Gillette said the tradition of hymns, or “sung prayers,” being sent to publishers for future hymnals may continue but the internet is allowing people to spread current-events compositions faster.

“They’re writing about them, they’re singing about them and they’re sharing them with others on the internet, on the subway,” she said. “I think it’s more of a grass-roots kind of effort.”

The Rev. Abby Mohaupt, moderator of Fossil Free PCUSA, said hymns by composer Matthew Black helped guide the feet of marchers who walked more than 200 miles to the Presbyterian Church (USA) General Assembly in June. Singing these hymns reminded them that they were both people of faith and activists.

Black’s hymn “In the Beginning (Lord Have Mercy)” contains a refrain about “how good” God’s creation is, reflecting the group’s campaign to urge divestment from the oil, gas and coal industries that, it says, harm the planet the most. The composer said he wrote another, “Where Your Treasure Is,” along the side of a highway, inspired by biblical texts on loving God first and Jesus’ teachings on money, which Mohaupt had used as the subject of a sermon earlier in the walk. The hymn’s upbeat, simple tune starts with these lines, which are repeated:

“Where your treasure is, there your heart will be.

You cannot love both God and money.”

“Matthew’s music helped knit our community together, buoyed our spirits on hard days, and became the elevator speeches of our movement,” Mohaupt said. “His prophetic artistry reminded us that we could add beauty to the world as we walked and as we got to know each other.”

Today’s sounds also strike a chord with historians of the protest music scene. The new tunes relate to — and combine with — music from the civil rights movement and the times of slavery, said Robert Darden, author of books on black sacred music from the Civil War and civil rights eras. Along with new songs, he has heard “We Shall Overcome” at the Women’s March and “Oh Freedom” at Black Lives Matter protests as he’s watched news broadcasts about them. At each time period, and with songs secular and sacred, people of faith were “putting God’s promises in action” as they sang and hoped for a better future.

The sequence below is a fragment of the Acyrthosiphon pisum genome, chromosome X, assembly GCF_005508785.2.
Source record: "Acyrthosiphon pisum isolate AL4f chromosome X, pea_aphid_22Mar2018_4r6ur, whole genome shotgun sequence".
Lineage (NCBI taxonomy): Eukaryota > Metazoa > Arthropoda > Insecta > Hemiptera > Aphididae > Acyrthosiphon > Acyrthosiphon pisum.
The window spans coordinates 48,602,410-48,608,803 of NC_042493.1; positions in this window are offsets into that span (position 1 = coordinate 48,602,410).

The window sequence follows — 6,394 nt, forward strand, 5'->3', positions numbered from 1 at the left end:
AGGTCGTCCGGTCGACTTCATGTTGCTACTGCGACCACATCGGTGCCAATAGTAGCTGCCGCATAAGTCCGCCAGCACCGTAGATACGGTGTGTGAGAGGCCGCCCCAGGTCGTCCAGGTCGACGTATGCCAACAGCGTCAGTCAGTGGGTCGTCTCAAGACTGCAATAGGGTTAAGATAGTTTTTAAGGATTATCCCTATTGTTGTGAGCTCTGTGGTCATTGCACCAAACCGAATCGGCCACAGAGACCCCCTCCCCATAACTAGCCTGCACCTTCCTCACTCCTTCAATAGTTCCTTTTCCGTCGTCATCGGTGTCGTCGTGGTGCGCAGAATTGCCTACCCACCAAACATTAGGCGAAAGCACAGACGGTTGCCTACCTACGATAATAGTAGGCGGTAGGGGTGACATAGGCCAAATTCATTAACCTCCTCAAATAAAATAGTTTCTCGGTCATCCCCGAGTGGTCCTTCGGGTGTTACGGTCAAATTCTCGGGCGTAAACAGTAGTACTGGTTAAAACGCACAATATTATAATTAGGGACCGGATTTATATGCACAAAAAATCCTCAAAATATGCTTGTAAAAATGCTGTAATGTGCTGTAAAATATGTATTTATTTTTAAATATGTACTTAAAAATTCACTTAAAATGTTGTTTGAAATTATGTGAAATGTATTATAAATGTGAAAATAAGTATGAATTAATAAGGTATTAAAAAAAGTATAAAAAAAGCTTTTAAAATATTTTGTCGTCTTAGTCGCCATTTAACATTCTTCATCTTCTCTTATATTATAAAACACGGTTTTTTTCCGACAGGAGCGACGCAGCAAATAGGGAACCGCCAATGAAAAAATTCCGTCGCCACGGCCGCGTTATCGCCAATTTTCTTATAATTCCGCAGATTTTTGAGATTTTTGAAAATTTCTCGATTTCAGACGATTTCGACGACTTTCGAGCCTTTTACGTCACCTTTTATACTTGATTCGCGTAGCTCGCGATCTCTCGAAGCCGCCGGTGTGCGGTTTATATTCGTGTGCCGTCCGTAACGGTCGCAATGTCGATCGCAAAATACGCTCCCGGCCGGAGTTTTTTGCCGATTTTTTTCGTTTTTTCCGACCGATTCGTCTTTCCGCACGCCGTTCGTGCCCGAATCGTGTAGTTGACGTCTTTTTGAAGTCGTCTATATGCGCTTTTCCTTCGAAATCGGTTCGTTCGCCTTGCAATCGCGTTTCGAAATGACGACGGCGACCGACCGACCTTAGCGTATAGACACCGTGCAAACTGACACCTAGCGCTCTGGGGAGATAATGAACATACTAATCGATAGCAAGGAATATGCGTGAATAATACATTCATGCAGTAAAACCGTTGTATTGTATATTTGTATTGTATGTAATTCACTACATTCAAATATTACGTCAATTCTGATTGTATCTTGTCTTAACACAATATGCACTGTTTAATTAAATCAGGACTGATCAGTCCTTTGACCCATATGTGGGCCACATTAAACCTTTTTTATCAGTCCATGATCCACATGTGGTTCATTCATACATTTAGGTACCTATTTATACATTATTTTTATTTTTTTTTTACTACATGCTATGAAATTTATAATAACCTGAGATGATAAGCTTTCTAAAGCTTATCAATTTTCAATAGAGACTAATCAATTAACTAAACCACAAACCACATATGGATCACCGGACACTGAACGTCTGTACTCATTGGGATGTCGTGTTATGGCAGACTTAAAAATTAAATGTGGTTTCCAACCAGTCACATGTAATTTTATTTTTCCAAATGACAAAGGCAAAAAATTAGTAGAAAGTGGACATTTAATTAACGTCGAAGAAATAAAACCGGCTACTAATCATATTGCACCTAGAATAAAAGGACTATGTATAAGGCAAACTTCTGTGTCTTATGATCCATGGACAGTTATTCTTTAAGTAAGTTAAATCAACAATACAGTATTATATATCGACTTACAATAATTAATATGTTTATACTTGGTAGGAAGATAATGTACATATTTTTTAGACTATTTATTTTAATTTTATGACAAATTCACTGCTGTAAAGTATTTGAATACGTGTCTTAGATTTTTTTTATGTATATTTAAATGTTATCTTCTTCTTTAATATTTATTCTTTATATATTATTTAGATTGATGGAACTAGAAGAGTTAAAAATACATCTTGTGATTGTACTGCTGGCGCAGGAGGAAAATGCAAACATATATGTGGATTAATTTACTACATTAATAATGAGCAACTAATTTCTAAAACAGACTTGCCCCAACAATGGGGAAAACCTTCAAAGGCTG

“If you were singing and believing ‘We Shall Overcome,’ you are both empowering yourself and others that God will be faithful to God’s promises,” said Darden, director of Baylor University’s Black Gospel Music Restoration Project.

Not all of today’s timely new songs from religious composers bring a protest message. The writer of one recent tune about America has focused on patriotism.

Gary Moore’s “Make America Great Again” was sung at a 2017 Fourth of July event at Washington’s Kennedy Center that included a speech by President Trump. The choir of First Baptist Dallas sang the song, which opens with the words:

“Make America great again! …

Make America great again! …

Lift the torch of freedom …

All across the land!”

Gary Moore composed “Make America Great Again.” Photo courtesy Gary Moore

Moore, a former music minister at the Dallas church, wrote the song during the 2016 presidential campaign.

“It’s not a protest against anything at all,” said Moore, now a senior associate pastor of Second Baptist Church in Houston, who noted that some hymnals include “America the Beautiful” and “God Bless America.” “It’s just more of a general call for loving the country.”

Darden said he considers some protest music, such as songs related to issues like immigration, to be more patriotic than “flag-waving” songs such as Lee Greenwood’s “God Bless the USA.”

“When we have tens of thousands of people illegally incarcerated and separated from their children,” he said, “a song to protest that is really truer to the spirit of America.”

About the author

Adelle M. Banks

Adelle M. Banks, production editor and a national reporter, joined RNS in 1995. An award-winning journalist, she previously was the religion reporter at the Orlando Sentinel and a reporter at The Providence Journal and newspapers in the upstate New York communities of Syracuse and Binghamton.